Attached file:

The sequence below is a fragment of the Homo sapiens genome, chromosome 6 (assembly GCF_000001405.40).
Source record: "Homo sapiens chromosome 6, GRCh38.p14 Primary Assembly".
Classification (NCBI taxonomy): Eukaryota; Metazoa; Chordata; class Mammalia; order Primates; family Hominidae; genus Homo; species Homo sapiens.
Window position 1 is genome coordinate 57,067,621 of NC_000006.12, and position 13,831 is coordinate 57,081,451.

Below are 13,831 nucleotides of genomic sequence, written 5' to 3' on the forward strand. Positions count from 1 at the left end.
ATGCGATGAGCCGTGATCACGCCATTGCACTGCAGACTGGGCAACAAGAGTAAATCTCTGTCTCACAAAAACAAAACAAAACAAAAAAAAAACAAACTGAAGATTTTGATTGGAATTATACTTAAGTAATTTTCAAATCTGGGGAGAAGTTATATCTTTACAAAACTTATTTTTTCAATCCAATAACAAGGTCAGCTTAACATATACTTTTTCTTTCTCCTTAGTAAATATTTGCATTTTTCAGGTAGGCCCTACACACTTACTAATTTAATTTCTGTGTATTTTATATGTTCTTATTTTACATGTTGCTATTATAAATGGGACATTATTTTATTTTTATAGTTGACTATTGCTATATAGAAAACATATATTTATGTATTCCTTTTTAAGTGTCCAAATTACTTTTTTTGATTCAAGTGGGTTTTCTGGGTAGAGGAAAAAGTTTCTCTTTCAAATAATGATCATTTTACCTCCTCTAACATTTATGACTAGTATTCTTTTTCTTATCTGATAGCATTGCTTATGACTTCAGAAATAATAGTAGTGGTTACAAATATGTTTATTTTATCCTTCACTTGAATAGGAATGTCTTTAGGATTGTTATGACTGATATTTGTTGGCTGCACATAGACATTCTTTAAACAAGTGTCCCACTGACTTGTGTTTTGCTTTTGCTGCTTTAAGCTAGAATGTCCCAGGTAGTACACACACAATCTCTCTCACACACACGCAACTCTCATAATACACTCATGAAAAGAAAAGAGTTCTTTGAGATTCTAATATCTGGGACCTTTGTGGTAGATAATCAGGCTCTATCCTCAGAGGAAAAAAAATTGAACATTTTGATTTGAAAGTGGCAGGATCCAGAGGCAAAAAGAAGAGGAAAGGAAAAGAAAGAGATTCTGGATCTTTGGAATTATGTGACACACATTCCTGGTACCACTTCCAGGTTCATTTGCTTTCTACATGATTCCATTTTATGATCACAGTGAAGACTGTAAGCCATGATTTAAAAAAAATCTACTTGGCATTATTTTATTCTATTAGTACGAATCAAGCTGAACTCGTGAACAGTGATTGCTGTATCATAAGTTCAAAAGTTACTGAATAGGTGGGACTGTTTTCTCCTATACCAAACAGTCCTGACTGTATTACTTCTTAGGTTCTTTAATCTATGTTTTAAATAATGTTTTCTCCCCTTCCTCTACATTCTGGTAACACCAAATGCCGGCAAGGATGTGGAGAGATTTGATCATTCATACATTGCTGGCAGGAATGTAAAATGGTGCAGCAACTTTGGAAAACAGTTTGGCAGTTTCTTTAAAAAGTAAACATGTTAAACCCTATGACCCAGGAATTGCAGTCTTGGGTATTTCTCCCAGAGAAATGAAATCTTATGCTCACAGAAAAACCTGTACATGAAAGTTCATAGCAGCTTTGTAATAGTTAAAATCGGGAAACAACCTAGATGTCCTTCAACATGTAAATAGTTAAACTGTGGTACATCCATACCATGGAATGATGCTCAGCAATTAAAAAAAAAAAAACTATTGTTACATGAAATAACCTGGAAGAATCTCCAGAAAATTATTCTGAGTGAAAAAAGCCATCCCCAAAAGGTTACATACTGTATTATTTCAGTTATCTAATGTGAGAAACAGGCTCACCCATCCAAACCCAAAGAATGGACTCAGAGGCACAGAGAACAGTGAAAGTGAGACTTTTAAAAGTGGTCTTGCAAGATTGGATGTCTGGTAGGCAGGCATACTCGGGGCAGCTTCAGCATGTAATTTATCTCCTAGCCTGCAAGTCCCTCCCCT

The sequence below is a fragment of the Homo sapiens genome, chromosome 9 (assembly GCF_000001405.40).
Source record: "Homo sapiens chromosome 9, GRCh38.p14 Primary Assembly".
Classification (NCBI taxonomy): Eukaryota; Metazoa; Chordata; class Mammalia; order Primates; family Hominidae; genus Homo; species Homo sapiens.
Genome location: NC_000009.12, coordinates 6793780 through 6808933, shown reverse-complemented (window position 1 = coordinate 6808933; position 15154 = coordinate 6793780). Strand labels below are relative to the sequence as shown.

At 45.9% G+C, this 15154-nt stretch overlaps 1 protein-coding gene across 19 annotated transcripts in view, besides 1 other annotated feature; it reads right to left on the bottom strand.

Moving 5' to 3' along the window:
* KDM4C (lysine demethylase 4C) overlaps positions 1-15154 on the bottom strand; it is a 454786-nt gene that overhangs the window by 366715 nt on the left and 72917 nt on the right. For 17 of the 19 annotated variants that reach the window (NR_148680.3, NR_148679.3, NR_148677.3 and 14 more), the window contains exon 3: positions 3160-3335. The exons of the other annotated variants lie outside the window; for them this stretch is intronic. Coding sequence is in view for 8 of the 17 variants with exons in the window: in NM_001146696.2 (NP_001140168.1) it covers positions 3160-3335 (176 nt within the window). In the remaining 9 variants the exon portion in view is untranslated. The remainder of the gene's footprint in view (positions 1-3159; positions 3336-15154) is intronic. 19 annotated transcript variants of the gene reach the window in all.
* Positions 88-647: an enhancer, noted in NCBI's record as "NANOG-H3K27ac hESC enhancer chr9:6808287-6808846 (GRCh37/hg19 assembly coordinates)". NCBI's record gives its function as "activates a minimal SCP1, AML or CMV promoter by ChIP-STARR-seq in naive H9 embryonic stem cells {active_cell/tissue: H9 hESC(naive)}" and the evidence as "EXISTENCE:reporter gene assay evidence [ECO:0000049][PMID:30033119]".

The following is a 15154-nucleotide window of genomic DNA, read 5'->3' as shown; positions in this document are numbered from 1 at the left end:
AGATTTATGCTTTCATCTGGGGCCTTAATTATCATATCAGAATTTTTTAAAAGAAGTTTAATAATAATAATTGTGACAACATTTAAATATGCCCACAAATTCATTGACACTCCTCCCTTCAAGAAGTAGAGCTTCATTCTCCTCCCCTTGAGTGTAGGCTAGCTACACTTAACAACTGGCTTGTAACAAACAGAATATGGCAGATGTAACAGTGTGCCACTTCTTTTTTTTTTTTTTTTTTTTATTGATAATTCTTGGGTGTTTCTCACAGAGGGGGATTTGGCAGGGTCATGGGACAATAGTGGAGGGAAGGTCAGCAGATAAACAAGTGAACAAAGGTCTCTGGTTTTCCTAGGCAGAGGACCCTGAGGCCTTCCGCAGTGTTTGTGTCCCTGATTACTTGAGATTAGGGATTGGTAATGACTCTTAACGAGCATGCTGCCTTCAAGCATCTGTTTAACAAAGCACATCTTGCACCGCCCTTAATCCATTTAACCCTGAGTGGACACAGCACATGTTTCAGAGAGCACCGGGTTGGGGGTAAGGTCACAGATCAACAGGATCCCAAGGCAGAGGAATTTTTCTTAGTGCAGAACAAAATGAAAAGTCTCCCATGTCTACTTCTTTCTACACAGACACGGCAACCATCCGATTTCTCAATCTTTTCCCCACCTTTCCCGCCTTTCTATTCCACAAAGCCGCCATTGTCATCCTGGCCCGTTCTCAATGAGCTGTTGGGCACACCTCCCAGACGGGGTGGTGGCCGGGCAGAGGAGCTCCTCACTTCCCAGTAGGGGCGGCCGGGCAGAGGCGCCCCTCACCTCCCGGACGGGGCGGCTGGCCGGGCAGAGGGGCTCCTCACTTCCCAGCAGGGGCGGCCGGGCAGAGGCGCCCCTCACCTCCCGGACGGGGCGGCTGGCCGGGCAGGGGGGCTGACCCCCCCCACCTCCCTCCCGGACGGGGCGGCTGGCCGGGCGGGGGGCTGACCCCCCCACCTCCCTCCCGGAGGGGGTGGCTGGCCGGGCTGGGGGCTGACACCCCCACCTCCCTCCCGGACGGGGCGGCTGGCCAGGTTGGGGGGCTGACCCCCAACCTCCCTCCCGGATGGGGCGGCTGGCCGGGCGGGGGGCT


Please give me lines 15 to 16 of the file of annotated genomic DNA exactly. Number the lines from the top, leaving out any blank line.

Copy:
The following is a 15154-nucleotide window of genomic DNA, read 5'->3' as shown; positions in this document are numbered from 1 at the left end:
AGATTTATGCTTTCATCTGGGGCCTTAATTATCATATCAGAATTTTTTAAAAGAAGTTTAATAATAATAATTGTGACAACATTTAAATATGCCCACAAATTCATTGACACTCCTCCCTTCAAGAAGTAGAGCTTCATTCTCCTCCCCTTGAGTGTAGGCTAGCTACACTTAACAACTGGCTTGTAACAAACAGAATATGGCAGATGTAACAGTGTGCCACTTCTTTTTTTTTTTTTTTTTTTTATTGATAATTCTTGGGTGTTTCTCACAGAGGGGGATTTGGCAGGGTCATGGGACAATAGTGGAGGGAAGGTCAGCAGATAAACAAGTGAACAAAGGTCTCTGGTTTTCCTAGGCAGAGGACCCTGAGGCCTTCCGCAGTGTTTGTGTCCCTGATTACTTGAGATTAGGGATTGGTAATGACTCTTAACGAGCATGCTGCCTTCAAGCATCTGTTTAACAAAGCACATCTTGCACCGCCCTTAATCCATTTAACCCTGAGTGGACACAGCACATGTTTCAGAGAGCACCGGGTTGGGGGTAAGGTCACAGATCAACAGGATCCCAAGGCAGAGGAATTTTTCTTAGTGCAGAACAAAATGAAAAGTCTCCCATGTCTACTTCTTTCTACACAGACACGGCAACCATCCGATTTCTCAATCTTTTCCCCACCTTTCCCGCCTTTCTATTCCACAAAGCCGCCATTGTCATCCTGGCCCGTTCTCAATGAGCTGTTGGGCACACCTCCCAGACGGGGTGGTGGCCGGGCAGAGGAGCTCCTCACTTCCCAGTAGGGGCGGCCGGGCAGAGGCGCCCCTCACCTCCCGGACGGGGCGGCTGGCCGGGCAGAGGGGCTCCTCACTTCCCAGCAGGGGCGGCCGGGCAGAGGCGCCCCTCACCTCCCGGACGGGGCGGCTGGCCGGGCAGGGGGGCTGACCCCCCCCACCTCCCTCCCGGACGGGGCGGCTGGCCGGGCGGGGGGCTGACCCCCCCACCTCCCTCCCGGAGGGGGTGGCTGGCCGGGCTGGGGGCTGACACCCCCACCTCCCTCCCGGACGGGGCGGCTGGCCAGGTTGGGGGGCTGACCCCCAACCTCCCTCCCGGATGGGGCGGCTGGCCGGGCGGGGGGCT